Food leaders call for focus and collaboration in fight against climate change
While recovering from the impacts of COVID-19 is the current focus globally, the longer-term challenges of climate change and feeding a growing population also need attention, say food sector leaders.
The economic recovery from COVID-19 is high on the agenda for businesses and government alike, however, food sector leaders from the Asia-Pacific area are urging that the focus be stretched to cover longer-term challenges too, such as climate change and food security.
Speaking at APEC 2021 LIVE with Business: A sustainable and resilient APEC food system, Food Industry Asia Executive Director, Matt Kovac, outlined the challenge ahead. “It is estimated that by 2050, the world’s population will reach 9.1 billion. More food will have to be produced using less of everything, with the added challenge that sustainable food products still need to be nutrient dense to allow people to have a balanced, diverse diet and support good health.”
With around one-third of total global greenhouse gas emissions caused by crop and animal production, forestry and food production, and unequal access to nutritious food, the food industry and governments need to grapple with food security and sustainability issues, Kovac stated.
Imagine if we had the same kind of focus and resources going into finding a way to reduce methane emissions – we’d have it solved next week.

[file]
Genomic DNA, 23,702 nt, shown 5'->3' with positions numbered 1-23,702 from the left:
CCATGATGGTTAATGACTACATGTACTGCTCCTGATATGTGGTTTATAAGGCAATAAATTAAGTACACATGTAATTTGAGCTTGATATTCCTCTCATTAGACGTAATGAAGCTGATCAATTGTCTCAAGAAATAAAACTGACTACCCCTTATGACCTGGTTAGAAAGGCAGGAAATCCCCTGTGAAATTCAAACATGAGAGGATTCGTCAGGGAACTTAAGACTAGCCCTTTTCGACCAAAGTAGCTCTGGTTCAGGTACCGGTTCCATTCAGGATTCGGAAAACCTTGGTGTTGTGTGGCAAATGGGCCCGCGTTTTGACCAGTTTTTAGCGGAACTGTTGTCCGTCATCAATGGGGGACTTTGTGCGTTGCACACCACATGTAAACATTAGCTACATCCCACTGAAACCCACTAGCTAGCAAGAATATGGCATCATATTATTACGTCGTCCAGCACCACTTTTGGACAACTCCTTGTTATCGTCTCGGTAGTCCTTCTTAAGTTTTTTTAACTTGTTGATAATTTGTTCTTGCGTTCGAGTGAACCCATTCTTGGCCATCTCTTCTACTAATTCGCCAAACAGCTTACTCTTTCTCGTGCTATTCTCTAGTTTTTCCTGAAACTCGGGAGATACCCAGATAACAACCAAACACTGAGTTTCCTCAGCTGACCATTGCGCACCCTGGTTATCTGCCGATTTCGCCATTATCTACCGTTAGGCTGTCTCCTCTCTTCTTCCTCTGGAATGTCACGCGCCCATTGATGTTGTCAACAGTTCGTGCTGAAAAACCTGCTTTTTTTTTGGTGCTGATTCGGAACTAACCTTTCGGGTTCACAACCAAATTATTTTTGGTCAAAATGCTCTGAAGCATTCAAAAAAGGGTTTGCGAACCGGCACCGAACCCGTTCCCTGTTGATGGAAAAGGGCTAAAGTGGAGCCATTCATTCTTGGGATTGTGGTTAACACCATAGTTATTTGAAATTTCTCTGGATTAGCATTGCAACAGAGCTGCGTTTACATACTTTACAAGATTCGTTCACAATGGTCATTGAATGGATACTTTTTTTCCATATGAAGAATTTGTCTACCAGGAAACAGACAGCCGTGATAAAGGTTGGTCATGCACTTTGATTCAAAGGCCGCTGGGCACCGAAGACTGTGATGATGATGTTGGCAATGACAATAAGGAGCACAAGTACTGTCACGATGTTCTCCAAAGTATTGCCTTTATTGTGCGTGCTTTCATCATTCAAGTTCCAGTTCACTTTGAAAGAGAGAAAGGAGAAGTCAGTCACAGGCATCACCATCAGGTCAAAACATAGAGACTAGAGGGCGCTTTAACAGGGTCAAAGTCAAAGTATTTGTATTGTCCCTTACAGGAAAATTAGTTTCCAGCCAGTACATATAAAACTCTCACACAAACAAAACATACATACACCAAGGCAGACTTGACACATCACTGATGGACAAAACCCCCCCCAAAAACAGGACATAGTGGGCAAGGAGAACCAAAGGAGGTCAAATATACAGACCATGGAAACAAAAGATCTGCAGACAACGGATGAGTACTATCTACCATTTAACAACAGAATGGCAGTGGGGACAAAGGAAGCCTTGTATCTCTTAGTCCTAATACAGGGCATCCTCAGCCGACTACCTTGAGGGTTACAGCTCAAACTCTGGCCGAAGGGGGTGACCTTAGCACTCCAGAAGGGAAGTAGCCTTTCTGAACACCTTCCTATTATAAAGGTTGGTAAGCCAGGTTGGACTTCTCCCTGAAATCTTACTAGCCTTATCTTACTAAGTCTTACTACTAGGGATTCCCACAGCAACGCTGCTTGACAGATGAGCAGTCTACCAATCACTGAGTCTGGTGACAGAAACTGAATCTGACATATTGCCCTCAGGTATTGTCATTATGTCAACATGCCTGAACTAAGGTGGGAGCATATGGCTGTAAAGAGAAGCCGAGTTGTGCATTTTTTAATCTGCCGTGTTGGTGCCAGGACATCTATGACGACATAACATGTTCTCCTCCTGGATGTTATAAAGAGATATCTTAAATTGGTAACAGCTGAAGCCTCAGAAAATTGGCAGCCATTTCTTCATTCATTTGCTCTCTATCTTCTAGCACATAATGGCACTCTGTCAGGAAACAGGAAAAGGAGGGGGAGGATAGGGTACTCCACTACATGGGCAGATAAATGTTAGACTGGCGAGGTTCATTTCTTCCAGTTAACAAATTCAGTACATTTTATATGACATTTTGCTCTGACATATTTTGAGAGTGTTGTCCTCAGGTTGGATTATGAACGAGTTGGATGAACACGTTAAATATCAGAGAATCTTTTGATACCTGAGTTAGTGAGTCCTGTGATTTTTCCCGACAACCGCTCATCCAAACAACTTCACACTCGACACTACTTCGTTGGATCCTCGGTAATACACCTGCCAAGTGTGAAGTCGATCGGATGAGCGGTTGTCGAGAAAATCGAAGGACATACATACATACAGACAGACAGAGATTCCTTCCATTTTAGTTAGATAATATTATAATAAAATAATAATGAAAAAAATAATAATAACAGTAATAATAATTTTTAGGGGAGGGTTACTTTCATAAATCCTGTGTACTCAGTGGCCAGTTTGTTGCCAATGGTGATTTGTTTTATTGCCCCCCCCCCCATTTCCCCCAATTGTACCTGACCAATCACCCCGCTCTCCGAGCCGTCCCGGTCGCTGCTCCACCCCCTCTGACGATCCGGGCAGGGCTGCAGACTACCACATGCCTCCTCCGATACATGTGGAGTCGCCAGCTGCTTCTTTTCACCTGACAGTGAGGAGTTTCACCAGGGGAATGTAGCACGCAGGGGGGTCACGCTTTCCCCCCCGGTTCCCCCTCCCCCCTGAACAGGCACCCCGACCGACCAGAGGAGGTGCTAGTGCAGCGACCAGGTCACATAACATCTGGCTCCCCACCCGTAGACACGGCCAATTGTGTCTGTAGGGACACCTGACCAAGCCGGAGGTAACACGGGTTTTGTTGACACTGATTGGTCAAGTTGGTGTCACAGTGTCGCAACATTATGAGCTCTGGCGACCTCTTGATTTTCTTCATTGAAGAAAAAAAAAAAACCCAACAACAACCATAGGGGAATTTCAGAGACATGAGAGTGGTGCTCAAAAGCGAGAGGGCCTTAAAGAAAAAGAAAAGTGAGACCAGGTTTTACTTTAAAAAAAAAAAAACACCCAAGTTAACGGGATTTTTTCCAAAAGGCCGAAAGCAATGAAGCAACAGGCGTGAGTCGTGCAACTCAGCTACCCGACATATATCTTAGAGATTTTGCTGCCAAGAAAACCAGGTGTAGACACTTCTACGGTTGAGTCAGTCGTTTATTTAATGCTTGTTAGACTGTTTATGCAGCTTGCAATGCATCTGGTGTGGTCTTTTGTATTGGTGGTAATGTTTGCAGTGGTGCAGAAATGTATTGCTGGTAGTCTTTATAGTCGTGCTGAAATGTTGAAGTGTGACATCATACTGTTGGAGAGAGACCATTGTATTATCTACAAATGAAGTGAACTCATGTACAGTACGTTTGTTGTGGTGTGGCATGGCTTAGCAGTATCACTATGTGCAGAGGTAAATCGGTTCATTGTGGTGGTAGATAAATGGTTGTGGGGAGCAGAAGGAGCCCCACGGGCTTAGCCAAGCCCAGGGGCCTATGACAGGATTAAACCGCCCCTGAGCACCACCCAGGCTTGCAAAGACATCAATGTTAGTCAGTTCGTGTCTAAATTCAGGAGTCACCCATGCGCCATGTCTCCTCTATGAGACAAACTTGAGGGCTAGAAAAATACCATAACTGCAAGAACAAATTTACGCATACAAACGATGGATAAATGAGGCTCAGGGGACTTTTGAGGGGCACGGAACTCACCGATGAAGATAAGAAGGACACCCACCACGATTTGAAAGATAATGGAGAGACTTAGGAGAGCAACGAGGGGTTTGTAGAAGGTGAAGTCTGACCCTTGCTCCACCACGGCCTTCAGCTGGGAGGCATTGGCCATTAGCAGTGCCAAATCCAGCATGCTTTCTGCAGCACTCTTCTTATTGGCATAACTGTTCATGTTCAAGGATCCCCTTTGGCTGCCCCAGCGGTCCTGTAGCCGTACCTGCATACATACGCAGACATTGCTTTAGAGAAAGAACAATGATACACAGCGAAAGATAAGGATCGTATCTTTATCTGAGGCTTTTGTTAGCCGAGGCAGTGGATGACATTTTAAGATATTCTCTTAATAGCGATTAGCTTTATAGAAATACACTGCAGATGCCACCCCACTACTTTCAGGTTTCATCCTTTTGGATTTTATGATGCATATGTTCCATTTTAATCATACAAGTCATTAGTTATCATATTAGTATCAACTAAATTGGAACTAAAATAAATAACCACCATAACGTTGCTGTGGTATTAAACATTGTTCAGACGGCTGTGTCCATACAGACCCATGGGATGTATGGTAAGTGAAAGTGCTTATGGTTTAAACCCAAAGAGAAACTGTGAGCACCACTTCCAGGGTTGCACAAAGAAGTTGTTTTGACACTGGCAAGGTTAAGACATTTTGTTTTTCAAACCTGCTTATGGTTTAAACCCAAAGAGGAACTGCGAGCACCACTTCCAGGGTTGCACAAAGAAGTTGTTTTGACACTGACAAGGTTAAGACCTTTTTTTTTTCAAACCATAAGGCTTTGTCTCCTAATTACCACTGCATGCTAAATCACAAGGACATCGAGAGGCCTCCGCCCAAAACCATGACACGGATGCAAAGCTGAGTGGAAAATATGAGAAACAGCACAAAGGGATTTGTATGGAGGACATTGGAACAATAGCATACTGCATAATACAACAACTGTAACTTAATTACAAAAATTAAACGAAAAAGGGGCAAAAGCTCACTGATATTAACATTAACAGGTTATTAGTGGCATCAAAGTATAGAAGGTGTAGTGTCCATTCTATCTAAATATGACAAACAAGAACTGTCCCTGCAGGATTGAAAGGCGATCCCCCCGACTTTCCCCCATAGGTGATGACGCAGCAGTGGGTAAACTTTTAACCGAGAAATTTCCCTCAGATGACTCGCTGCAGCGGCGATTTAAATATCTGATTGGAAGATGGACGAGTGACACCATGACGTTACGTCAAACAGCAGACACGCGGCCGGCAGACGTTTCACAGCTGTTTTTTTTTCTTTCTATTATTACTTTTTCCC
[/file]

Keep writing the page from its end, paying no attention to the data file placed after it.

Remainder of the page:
Governments should work not just in consultation with industry, but in partnership. “The economies that approach collaboration will inevitably be more successful than those who think of working with the private sector as an after-thought,” he added.
APEC 2021 Senior Official Meeting Chair, Vangelis Vitalis, told the audience that hosting APEC is an opportunity for New Zealand to take a leadership role in this area.
New Zealand has led the development of a new 10-year food security roadmap and endorsing it will be one of the key items on the agenda at the APEC Food Security Ministers’ Meeting on 19 August.
“New Zealand, as an economy, has agency here. We are able to shape our environment and that’s not a trivial thing for a small economy to be doing,” Vitalis noted. “We don’t want to be followers.”
Fonterra Chief Executive, Miles Hurrell, said his company’s customers increasingly expected the products they consumed to be sustainably produced. He acknowledged the dairy industry’s challenge with methane emissions and expressed his view that it could be overcome with collaboration.
“Over the past 18 months it’s been amazing to see how quickly the science world has been able to find a vaccine to COVID-19. Imagine if we had the same kind of focus and resources going into finding a way to reduce methane emissions – we’d have it solved next week,” concluded Hurrell.